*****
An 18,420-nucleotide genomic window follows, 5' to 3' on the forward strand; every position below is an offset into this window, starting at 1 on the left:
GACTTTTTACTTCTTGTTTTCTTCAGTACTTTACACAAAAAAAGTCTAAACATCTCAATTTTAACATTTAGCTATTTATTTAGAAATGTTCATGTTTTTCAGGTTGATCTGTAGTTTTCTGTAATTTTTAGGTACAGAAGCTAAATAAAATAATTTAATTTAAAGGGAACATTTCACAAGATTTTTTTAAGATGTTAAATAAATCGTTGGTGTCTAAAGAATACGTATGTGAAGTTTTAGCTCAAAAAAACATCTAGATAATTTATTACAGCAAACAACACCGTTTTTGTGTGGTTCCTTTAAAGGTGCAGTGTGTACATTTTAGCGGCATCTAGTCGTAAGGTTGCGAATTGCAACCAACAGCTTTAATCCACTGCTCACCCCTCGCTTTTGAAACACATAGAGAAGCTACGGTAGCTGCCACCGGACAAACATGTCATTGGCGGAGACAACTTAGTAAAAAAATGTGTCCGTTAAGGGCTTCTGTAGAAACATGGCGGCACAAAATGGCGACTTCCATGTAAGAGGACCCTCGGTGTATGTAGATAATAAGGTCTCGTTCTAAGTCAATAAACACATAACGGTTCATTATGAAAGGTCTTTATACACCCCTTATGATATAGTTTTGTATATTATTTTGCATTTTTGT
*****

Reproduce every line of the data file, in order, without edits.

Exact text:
An 18,420-nucleotide genomic window follows, 5' to 3' on the forward strand; every position below is an offset into this window, starting at 1 on the left:
GACTTTTTACTTCTTGTTTTCTTCAGTACTTTACACAAAAAAAGTCTAAACATCTCAATTTTAACATTTAGCTATTTATTTAGAAATGTTCATGTTTTTCAGGTTGATCTGTAGTTTTCTGTAATTTTTAGGTACAGAAGCTAAATAAAATAATTTAATTTAAAGGGAACATTTCACAAGATTTTTTTAAGATGTTAAATAAATCGTTGGTGTCTAAAGAATACGTATGTGAAGTTTTAGCTCAAAAAAACATCTAGATAATTTATTACAGCAAACAACACCGTTTTTGTGTGGTTCCTTTAAAGGTGCAGTGTGTACATTTTAGCGGCATCTAGTCGTAAGGTTGCGAATTGCAACCAACAGCTTTAATCCACTGCTCACCCCTCGCTTTTGAAACACATAGAGAAGCTACGGTAGCTGCCACCGGACAAACATGTCATTGGCGGAGACAACTTAGTAAAAAAATGTGTCCGTTAAGGGCTTCTGTAGAAACATGGCGGCACAAAATGGCGACTTCCATGTAAGAGGACCCTCGGTGTATGTAGATAATAAGGTCTCGTTCTAAGTCAATAAACACATAACGGTTCATTATGAAAGGTCTTTATACACCCCTTATGATATAGTTTTGTATATTATTTTGCATTTTTGT